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No Cure Yet for Breast Cancer

Here’s how an exciting wave of recent discoveries is moving us closer to a cure.


In the U.S., one in eight women will be diagnosed with breast cancer in her lifetime. I became one of those eight women a decade ago and endured the go-to treatment at the time for breast cancer — chemotherapy, surgery, radiation, with ensuing hair loss and constant nausea. But there’s great news for all women. That toxic regimen may be headed out the door, because breast cancer treatment is rapidly moving to a more personalized and targeted paradigm that could save millions of lives and drastically change the quality of life of patients.

Here are three dramatic advances that are leading to more effective treatments, as well as brand new ways to think about what causes the deadly disease.

Targeted combo therapy completely obliterates signs of cancer

The biggest advance of 2016 in breast cancer has to be how a combination of targeted cancer drugs completely obliterated all signs of breast cancer in 11% of patients in only 11 days.. The UK-based study involved 257 women with particularly virulent type of breast cancer (HER2-positive), and combined two drugs from GlaxoSmithKline (NYSE:GSK) and Roche Holdings (NASDAQOTH:RHHBY).

While 11% may not seem that impressive, for even one breast cancer tumor to be completely eradicated by a drug in less than two weeks is electrifying. Cancer tumors develop resistance to chemotherapy agents so rapidly, these drugs often have no impact on a tumor even after many months of treatment. Instead, tumors are removed surgically first. Chemotherapy comes afterwards — to mop up stray cancer cells that might have spread elsewhere in the body.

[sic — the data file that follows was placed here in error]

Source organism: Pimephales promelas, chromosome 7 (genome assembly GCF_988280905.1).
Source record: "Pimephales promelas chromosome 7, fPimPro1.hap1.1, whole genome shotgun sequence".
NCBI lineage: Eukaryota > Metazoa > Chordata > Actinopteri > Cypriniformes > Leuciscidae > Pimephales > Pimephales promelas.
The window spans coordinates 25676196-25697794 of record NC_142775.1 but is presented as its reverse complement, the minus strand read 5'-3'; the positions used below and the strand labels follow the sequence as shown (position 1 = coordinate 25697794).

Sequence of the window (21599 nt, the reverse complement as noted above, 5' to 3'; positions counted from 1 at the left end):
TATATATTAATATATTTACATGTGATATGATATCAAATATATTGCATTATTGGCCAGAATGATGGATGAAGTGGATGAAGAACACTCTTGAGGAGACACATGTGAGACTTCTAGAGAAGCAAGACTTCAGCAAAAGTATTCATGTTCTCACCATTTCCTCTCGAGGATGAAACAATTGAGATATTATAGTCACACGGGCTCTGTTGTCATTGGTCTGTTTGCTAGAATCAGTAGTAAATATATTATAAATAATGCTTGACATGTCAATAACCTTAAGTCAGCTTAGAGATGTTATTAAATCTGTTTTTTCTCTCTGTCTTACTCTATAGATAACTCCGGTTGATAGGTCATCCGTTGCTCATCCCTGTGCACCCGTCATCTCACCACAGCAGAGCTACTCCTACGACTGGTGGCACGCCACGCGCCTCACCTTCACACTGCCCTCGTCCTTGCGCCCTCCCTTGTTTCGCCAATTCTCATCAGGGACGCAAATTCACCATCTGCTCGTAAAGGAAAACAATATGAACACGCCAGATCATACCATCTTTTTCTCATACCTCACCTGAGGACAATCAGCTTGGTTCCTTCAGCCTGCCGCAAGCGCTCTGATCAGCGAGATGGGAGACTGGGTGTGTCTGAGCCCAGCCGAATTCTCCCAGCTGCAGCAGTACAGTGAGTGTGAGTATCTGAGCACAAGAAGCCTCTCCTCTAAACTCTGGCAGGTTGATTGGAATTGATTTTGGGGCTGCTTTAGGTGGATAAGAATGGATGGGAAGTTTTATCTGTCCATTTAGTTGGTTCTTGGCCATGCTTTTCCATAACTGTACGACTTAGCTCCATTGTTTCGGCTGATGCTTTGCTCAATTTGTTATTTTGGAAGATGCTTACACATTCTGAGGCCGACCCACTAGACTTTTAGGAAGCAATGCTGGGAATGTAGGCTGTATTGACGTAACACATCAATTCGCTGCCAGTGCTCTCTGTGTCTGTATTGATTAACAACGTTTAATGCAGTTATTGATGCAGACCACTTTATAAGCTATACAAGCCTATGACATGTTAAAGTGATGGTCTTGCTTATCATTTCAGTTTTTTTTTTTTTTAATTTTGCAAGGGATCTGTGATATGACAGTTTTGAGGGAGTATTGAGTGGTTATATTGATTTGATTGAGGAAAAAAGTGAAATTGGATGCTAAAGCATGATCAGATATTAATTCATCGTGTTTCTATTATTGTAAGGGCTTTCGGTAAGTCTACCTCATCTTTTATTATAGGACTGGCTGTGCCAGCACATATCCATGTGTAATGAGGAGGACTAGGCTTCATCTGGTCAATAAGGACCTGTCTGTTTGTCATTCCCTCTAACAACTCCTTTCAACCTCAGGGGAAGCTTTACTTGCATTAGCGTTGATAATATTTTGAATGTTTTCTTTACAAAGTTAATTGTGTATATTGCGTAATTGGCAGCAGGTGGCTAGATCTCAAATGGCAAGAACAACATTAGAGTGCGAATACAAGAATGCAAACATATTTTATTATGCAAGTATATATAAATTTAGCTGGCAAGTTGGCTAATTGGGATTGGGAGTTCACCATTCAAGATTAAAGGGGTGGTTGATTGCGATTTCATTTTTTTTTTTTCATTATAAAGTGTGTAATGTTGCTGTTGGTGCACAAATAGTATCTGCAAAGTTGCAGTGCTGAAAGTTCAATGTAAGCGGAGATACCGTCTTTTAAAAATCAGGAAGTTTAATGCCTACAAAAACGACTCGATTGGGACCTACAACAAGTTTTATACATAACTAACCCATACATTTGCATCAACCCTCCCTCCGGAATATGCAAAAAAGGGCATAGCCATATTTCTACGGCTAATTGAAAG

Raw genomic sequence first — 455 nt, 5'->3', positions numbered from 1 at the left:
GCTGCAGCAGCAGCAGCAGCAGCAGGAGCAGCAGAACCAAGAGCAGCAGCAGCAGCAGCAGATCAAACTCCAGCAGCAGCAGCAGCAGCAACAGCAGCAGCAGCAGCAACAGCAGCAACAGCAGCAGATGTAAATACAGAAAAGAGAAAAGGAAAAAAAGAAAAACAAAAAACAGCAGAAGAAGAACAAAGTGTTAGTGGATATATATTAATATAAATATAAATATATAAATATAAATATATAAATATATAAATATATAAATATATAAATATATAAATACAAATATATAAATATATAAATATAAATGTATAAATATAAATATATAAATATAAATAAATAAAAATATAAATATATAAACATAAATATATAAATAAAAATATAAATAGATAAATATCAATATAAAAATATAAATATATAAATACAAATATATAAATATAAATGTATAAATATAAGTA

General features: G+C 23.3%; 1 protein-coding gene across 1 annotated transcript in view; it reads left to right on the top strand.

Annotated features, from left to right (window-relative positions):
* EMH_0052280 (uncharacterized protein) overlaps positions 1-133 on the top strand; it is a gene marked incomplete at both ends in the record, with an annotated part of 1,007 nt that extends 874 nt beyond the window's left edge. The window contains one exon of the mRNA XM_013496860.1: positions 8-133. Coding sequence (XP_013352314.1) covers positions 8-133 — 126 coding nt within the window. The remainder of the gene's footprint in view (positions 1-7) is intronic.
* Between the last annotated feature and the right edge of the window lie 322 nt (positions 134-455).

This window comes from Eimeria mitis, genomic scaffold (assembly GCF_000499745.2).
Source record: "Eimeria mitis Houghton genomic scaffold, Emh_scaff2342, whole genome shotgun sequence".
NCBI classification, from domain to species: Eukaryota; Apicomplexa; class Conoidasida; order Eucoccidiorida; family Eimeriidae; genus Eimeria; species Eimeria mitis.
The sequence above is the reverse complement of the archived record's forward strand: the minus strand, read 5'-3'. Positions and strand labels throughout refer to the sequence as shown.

In the past few years, a small minority of women have been having chemotherapy first. While that regimen sometimes shrinks the size of tumors, typically the order is reversed because the oncologist is more concerned about where the cancer could be going rather than the primary tumor. But Glaxo and Roche’s drugs — Herceptin and Tykerb — are not infused chemotherapies, but simple oral pills. In addition, these drugs are highly targeted treatments, and attack cancer cells specifically. That’s a huge plus because patients do not have to deal with the severe side effects of chemotherapy, which kills all rapidly dividing cells in the body like hair follicles and healthy bone marrow cells.

Better yet, there is a large arsenal of these new therapies already on the market, including monoclonal antibodies like Herceptin and Tykerb, checkpoint products such as PD-1, and other treatments that unleash the power of the patient’s immune system. As was seen in the Glaxo/Roche drug trial, pairing these drugs together in a one-two punch is raising the success level of treatment and may eventually point the way to a cure.

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